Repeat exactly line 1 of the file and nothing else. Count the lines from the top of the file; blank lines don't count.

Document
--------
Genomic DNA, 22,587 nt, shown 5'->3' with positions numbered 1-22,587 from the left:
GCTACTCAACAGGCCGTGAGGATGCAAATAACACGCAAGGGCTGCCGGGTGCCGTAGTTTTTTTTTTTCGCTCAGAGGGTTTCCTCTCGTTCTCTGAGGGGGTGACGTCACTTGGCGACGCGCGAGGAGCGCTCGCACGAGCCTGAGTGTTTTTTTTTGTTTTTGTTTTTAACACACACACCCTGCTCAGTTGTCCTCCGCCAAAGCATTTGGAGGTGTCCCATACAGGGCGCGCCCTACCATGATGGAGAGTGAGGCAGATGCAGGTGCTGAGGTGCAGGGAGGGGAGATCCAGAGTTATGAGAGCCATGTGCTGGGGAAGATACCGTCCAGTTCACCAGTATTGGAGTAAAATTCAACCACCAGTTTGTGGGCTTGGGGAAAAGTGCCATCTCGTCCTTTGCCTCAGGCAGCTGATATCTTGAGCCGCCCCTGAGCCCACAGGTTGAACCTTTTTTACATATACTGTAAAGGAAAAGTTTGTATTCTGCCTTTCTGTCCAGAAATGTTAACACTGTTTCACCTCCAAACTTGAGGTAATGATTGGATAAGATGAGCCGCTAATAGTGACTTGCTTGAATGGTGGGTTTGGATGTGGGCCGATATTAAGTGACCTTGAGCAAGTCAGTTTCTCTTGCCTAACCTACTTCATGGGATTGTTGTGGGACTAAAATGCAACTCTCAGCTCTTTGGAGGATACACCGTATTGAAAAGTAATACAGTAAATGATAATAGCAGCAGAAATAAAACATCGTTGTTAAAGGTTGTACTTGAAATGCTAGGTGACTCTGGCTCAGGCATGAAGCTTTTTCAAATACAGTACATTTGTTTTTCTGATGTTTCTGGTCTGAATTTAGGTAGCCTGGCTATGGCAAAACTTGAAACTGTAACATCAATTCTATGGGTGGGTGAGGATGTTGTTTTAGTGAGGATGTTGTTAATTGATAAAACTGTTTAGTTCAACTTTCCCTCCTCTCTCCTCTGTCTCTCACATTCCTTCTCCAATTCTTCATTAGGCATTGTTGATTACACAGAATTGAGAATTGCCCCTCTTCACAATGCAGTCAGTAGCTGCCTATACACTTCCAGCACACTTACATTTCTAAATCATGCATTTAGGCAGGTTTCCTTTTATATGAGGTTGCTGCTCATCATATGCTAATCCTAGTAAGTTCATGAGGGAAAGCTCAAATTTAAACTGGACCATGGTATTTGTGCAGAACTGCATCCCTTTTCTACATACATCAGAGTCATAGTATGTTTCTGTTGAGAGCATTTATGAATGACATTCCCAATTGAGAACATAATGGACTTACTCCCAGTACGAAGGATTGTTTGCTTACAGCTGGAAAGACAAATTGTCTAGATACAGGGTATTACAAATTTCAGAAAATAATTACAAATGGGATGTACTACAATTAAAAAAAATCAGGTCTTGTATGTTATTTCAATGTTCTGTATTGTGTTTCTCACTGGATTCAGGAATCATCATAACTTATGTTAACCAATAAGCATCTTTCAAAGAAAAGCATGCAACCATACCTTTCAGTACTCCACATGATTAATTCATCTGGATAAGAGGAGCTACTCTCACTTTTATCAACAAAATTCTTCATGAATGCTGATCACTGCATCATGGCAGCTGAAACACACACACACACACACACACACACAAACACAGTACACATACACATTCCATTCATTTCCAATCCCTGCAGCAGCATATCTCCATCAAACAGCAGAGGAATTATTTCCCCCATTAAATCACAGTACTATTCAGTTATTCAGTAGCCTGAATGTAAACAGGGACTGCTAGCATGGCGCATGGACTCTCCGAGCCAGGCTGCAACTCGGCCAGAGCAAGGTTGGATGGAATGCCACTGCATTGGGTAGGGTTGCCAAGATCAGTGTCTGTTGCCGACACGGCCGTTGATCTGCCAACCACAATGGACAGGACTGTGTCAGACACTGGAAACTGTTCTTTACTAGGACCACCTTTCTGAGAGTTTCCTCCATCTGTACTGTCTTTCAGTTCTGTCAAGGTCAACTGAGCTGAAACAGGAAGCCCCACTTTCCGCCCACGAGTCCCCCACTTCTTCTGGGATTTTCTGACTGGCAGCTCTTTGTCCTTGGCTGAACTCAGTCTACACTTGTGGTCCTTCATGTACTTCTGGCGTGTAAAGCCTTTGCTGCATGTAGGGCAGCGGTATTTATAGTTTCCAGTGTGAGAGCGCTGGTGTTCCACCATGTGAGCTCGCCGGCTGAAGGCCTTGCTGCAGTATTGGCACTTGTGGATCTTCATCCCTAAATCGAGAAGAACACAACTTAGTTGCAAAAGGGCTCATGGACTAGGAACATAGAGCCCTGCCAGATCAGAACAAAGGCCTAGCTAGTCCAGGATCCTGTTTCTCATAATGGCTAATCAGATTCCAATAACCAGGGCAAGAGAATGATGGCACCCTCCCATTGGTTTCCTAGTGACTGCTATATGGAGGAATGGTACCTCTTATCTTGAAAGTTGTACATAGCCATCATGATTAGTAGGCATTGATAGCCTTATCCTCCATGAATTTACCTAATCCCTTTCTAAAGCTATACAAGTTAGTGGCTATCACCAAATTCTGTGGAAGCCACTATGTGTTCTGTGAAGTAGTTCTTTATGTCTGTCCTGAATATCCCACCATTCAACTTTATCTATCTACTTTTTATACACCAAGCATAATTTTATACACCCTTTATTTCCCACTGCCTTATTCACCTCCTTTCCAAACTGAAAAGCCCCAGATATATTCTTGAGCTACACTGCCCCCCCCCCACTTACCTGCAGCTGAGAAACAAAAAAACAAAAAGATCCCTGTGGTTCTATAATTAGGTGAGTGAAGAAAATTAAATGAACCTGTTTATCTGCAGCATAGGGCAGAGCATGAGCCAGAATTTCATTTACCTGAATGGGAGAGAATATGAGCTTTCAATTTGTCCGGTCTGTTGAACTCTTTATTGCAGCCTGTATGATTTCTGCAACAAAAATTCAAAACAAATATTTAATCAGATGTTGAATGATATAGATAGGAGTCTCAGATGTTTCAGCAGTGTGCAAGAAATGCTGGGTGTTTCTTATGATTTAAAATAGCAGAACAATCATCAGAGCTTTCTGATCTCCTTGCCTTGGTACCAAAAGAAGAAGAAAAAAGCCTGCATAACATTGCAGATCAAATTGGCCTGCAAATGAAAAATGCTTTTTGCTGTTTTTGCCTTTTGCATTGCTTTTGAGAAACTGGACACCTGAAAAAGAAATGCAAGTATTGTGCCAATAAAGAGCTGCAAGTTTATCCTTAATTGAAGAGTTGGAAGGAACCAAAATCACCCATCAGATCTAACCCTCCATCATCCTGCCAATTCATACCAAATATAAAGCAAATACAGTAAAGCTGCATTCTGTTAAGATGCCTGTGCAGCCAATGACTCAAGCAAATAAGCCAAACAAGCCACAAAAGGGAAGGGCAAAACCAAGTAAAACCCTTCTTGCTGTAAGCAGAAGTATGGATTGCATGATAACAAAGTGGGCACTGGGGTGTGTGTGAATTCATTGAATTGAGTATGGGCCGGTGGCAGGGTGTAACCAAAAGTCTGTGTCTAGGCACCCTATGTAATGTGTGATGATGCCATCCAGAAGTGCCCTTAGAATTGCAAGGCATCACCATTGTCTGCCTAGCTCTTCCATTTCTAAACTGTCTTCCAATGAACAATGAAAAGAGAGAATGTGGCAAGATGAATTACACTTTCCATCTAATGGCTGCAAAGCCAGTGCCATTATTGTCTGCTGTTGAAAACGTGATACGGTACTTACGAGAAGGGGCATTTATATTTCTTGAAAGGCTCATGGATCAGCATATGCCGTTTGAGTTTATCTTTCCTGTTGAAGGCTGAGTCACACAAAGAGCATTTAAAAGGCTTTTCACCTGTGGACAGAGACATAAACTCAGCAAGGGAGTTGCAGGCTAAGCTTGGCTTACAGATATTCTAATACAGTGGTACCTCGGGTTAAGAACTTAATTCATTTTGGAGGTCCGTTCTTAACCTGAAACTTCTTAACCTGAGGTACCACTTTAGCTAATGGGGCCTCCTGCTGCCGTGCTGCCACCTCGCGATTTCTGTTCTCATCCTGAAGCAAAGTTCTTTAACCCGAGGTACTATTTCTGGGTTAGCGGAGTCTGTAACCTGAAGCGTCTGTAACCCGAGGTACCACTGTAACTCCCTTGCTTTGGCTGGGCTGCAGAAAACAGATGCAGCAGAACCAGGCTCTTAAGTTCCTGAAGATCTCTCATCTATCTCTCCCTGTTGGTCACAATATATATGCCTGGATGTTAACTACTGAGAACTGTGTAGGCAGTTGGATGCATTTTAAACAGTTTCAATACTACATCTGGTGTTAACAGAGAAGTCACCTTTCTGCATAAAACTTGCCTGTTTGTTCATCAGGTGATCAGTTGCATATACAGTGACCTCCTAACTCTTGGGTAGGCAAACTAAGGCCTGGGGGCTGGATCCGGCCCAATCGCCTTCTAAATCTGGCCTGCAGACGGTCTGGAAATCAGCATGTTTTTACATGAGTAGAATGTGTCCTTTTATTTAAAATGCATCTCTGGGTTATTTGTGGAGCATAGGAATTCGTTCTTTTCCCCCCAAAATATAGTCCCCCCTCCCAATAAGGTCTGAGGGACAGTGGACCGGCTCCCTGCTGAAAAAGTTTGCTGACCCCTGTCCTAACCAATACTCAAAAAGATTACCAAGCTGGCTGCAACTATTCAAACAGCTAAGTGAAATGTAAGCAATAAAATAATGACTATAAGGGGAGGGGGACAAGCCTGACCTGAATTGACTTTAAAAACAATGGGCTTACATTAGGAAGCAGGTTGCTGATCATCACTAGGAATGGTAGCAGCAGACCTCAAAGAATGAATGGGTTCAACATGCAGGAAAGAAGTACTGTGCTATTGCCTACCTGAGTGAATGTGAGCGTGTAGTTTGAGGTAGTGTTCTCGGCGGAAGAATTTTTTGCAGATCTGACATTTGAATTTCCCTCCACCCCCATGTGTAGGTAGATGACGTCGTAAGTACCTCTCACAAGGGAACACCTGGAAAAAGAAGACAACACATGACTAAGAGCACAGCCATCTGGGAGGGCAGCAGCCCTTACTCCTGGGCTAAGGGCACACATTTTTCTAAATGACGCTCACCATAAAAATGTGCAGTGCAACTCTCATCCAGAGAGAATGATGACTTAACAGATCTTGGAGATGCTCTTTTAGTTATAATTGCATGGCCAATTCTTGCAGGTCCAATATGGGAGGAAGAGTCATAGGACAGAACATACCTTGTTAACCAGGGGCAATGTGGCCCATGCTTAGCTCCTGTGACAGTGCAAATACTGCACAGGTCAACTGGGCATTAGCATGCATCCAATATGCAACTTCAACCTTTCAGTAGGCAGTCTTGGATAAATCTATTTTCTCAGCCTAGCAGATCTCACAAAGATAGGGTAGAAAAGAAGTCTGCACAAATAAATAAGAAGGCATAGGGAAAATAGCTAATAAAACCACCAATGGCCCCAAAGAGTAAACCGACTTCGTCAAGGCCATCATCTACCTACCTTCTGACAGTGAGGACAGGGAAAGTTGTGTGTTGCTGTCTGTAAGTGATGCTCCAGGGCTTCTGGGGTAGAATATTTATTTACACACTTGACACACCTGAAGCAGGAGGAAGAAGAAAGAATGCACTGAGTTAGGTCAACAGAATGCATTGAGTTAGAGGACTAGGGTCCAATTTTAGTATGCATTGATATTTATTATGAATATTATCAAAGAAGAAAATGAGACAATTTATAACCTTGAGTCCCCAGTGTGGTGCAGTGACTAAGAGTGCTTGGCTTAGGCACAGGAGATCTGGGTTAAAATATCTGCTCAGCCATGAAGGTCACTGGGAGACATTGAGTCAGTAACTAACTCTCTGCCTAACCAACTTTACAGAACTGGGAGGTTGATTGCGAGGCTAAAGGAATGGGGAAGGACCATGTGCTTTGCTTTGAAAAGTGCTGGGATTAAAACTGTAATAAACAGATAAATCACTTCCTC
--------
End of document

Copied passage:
Genomic DNA, 22,587 nt, shown 5'->3' with positions numbered 1-22,587 from the left: